Friday, August 8, 2014

4 Reasons to Not Post Gleefully About your Kids' Return to School

First day of fifth and first grade
August on social media freaks me out by showing me the giant variation in first days of school around the country.  My southern-most friends have already posted their first day of school pics, so this post comes a tad late. I enjoy the ritual of the first day of school picture.  I do not enjoy the category of post that I'll call "My stinking children are back in school, and now I'm free!". I know summer is different and that children can be annoying.   But adults can annoy, too, and these posts are one of the ways.  I shall now state my reasons against posting that kind of thing.  

4.  It looks bad and selfish.  
This is probably the big theme here - that those who are responsible for raising children look a little ugly when we wax ecstatic about them going away.  This goes double for those of us fortunate enough to have primary home and parenting responsibility.  Not everyone can structure their family life in such a way that summer feels different because we're home full- or part-time to notice that the kids are underfoot when school's not in session.  It might be true that you're psyched to have more quiet or autonomy or whatever, but just keep that to yourself.

3.  Summer vacation is sweet and fleeting.  
As my coworker prepares to become an empty nester, I'm reminded of how short this period of our family life will feel one day.  Summer means our kids get to be a little bored, which seeds their creativity.  Summer means when they ask to play catch, I don't have to ask if they've done their homework.  Summer means no evening school events.  Celebrating the return to school means not celebrating the supremely unique chrono-province of summer vacation.  

2.  Some of your friends wish they had kids to annoy them.  
Those going through fertility issues (as we once did) find sour grapes posts by parents pretty hard to take.  Also, there are single people who would love to be married and have the joys and struggles of family life.  Those of us lucky enough to be parents would do well to stifle this impulse to dance on the schoolhouse steps for their sakes.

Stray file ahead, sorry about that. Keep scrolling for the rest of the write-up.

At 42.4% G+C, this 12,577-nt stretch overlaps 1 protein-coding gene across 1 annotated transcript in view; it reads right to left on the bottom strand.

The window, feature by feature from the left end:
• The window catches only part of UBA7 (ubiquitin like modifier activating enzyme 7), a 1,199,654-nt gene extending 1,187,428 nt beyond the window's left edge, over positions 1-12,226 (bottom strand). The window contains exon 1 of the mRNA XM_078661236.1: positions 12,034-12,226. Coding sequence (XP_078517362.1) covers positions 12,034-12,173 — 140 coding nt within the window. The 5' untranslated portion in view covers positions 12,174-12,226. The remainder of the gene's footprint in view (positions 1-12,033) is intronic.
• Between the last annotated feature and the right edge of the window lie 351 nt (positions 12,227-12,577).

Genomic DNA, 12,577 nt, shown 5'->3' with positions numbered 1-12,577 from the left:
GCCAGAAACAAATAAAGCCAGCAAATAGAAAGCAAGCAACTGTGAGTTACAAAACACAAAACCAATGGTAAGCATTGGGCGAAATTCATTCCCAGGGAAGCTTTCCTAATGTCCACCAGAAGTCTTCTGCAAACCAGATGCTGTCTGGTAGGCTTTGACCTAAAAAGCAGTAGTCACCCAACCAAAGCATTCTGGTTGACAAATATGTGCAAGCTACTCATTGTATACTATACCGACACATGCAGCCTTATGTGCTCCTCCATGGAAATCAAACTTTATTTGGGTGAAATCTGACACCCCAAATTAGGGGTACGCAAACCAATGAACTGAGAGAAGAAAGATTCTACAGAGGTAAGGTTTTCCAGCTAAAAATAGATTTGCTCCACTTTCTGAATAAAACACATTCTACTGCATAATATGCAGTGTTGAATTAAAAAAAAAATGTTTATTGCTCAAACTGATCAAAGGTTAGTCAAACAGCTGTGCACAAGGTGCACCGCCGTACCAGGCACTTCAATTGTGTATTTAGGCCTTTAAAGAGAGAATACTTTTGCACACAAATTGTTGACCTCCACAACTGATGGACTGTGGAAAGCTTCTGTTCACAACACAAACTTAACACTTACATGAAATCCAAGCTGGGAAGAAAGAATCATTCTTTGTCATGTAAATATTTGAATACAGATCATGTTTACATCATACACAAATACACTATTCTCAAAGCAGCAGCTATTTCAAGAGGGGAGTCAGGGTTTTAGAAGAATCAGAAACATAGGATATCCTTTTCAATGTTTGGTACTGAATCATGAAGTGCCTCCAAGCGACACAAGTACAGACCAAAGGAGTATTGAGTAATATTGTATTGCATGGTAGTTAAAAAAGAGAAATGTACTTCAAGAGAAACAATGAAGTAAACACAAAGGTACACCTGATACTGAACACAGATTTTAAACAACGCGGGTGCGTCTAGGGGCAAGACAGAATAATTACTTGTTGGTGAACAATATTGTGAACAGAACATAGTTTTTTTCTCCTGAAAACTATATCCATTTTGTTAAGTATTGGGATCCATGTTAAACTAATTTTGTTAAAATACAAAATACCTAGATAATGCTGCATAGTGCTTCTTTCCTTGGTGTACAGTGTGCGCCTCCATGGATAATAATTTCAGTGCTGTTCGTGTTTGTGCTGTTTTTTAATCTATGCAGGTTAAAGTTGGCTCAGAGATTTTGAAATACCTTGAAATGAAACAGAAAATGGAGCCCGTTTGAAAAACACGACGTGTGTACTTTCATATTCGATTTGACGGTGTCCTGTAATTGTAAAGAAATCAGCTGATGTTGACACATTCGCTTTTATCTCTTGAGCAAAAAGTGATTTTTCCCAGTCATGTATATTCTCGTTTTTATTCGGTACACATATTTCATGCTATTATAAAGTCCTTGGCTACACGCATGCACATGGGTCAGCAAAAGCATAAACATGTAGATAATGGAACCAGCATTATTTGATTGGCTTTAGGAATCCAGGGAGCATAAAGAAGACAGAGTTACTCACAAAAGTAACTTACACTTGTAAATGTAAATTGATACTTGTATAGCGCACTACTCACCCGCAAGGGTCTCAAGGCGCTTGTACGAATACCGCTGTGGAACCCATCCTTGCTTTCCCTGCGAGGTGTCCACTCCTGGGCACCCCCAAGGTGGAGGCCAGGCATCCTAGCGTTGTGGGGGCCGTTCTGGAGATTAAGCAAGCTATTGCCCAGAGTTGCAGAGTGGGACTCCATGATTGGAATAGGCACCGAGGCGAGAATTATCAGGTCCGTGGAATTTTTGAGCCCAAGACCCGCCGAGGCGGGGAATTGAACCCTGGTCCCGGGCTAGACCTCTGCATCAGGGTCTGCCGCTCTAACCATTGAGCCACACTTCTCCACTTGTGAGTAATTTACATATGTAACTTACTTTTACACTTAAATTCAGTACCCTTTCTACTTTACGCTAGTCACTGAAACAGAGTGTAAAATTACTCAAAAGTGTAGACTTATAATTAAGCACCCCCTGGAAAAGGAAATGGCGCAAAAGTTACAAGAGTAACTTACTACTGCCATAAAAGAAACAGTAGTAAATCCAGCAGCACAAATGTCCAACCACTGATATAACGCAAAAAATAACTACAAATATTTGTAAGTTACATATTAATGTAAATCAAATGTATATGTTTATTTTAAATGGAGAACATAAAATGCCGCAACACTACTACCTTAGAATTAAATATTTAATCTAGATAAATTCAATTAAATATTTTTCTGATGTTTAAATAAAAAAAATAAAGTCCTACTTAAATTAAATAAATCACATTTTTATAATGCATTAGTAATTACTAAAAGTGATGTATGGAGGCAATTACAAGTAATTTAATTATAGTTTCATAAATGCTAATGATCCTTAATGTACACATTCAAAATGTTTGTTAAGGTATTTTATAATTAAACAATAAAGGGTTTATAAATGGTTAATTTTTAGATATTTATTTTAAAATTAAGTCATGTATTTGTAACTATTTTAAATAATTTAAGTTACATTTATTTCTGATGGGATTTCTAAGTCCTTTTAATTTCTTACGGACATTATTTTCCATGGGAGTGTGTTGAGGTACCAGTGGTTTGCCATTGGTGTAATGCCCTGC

1.  Children can read.  
This might be the only reason you need.  What if you were a kid and read over your parents' shoulder that they were so pleased you wouldn't be around so much now that school has started?  Would that make you feel wanted and loved?  If our kids posted "My parents are going away!  Yay!", we would use our authority over them to make them take that post down.  When we post, we're not even saying it to them.  We're saying it to other people about them, which can only hurt and embarrass them more.    

4 comments:

Anne H. said...

Yes to all those reasons, Jeff. Your child can read now and they can certainly read as they get older. They will have a long-lived reminder that you wanted them away from you. That could come back to haunt.

Lauren Jackson said...

I agree with you, too. The only folks who deserve to feel such relief at school starting again are those people who work full time and have struggled all summer to find a different camp each week and then have to keep track of a constantly changing schedule and different drop off times and locations. And those poor folks are probably conditioned to think that summer should be fun and relaxing and then it isn't. I feel so blessed to have the same summer schedule as my kids and I will miss them tremendously when we all start working again.

JFo said...

There has been a lot of discussion on facebook about this post - which shot into the top 10 most viewed all time on my blog in less than 24 hours - both on my wall and on the walls of others who shared it. Many readers agreed. One of the interesting strains of resistance is that people took the post to say "don't feel this way", and while I can understand that leap, that's not actually what I said. Parents can feel however they want to feel about their kids going back to school. We can privately share those feelings with other parents who will understand the burdens that come along with the unique opportunities of the summer. But feeling and privately sharing things does not equate to posting about them in public and semi-public forums. Perhaps our culture pushes us to demolish that wall and post whatever thought pops into our head with whatever emotion we currently feel, but feeling and posting or even sharing privately (face to face or on the phone) and posting are different. I long ago learned not to argue with feelings; I've worked very hard at separating my own feelings from my own actions. This post decried the action of posting, not the personal feeling of relief or glee that one might feel. That's not just implicit, either. It's explicit. Posting has consequences that feeling and privately sharing do not.

Carole Bate said...

Well said! I agree.